Are You Always Tired? This Might Be Why
Feeling tired on a regular basis? Well, you’re not the only one. In fact, 43% of healthy adults claim they constantly feel very tired and fatigued and can’t seem to shake off the daytime drowsiness.
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If we rule out any medical conditions, most of the times, tiredness is caused by common lifestyle factors. And the good news is that with a little determination, these can easily be fixed. So, let’s find out what are the most common reasons you always feel tired and how to get back to your bright-eyed and bushy-tailed self.
You live a sedentary lifestyle
Sedentarism is a very widespread lifestyle despite being linked to severe health conditions. According to specialized studies, 1 in 5 people is physically inactive and not meeting the recommended level of energy expenditure. To make it even worse, the more inactive you are, the less energy you have.
So, after sitting at work all day, you continue to sit on the couch at home and try to relax as if that is the only answer. But do you know what’s even better? Drumrolls please! Exercising.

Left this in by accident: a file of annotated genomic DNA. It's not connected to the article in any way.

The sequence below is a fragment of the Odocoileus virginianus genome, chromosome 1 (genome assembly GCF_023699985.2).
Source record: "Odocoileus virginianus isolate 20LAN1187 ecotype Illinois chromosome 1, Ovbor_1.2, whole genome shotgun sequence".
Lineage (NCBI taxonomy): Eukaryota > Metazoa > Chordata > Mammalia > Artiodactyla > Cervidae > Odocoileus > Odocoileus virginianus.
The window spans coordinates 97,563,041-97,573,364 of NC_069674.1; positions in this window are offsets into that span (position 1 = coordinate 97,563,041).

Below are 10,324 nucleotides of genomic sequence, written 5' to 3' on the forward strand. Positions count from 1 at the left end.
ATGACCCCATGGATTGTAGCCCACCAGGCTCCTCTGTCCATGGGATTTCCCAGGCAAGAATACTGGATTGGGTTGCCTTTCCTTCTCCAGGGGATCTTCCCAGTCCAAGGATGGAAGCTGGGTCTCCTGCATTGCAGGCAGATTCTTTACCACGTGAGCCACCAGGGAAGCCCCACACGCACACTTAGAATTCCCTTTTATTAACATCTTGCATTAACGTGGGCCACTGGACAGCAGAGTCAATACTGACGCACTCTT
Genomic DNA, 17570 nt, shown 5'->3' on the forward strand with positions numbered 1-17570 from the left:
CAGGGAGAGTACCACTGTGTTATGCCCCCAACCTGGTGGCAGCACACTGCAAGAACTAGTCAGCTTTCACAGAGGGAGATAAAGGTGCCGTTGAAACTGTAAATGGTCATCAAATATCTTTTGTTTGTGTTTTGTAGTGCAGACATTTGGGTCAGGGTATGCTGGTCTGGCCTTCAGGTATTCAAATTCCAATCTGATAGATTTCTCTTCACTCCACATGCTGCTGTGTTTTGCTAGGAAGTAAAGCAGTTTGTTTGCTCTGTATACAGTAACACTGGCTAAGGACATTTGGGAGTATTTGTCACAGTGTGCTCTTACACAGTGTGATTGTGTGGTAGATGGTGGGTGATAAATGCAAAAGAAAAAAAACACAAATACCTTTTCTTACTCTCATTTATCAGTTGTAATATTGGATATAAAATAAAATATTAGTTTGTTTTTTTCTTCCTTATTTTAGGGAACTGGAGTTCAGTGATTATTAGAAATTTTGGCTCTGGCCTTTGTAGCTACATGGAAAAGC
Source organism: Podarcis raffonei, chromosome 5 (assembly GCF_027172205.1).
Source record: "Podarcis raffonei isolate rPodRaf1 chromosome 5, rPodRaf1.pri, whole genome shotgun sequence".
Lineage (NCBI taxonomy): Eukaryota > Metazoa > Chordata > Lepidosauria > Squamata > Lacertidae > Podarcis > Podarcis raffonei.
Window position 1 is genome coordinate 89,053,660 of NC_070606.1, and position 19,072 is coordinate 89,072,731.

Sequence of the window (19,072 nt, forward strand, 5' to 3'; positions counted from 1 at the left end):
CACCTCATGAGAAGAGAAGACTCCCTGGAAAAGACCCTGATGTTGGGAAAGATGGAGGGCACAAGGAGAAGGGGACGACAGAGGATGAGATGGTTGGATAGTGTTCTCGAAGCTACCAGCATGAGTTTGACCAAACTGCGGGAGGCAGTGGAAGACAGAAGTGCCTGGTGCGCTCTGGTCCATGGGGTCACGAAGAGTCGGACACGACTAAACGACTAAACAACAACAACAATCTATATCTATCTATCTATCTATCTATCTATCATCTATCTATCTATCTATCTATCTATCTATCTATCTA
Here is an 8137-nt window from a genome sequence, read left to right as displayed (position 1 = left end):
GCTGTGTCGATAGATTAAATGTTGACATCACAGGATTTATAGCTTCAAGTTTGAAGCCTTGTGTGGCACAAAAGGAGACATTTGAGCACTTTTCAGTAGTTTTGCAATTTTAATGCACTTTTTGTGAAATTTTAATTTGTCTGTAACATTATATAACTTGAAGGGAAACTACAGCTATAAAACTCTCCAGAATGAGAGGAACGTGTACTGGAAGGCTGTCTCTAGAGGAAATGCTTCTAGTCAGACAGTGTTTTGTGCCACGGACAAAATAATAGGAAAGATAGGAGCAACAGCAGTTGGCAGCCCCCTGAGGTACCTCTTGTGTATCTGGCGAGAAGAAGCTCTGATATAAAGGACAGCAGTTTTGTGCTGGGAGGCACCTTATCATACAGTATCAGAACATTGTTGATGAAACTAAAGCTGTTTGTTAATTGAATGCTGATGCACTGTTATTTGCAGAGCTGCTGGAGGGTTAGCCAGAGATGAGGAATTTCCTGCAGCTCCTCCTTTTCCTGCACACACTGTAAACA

Take action: Instead of perpetuating the low energy state you’re constantly in, 30 minutes of moderate-intensity exercise at least 4 times a week could seriously reduce or even eradicate your fatigue. How does brisk walking, for starters, sound to you?
You are really stressed
Stress is a part of life. It is sometimes beneficial and makes us more alert due to the release of the fight or flight chemicals. Unfortunately, when experienced for longer periods of time, it can lead to fatigue and exhaustion.
And according to studies, the longer you postpone dealing with a stressor, the more tired you feel because you consume all your energy with overthinking. This can come free with headaches, migraines and inability to focus.
Take action: Identify the signals your body is sending you in relation to stress and try some stress management techniques. Talking about your concerns, taking a break from work or performing a physical activity can release feel-good endorphins, relieve stress and consequently banish tiredness.
You’re high on sugar
You’ve probably heard of the sugar rush – sugar crash thing. If not, let me break it down for you. Your body needs sugar to maintain optimum energy levels and function. When you give it too much sugar, aka the rush, you force it to produce a larger amount of insulin to eliminate the excessive sugar from your blood system.
This action uses the body’s glucose stores, causing your energy levels to go down. Thus, the crash. This spike and its subsequent drop can leave you tired and in a state of lethargy that prevents you from doing anything else.
Take action: Adopt a balanced diet that is based on fiber-rich foods, fruits, vegetables and lean protein. These will have a minimum impact on your blood sugar and keep your energy levels up throughout the day.
You don’t get enough sleep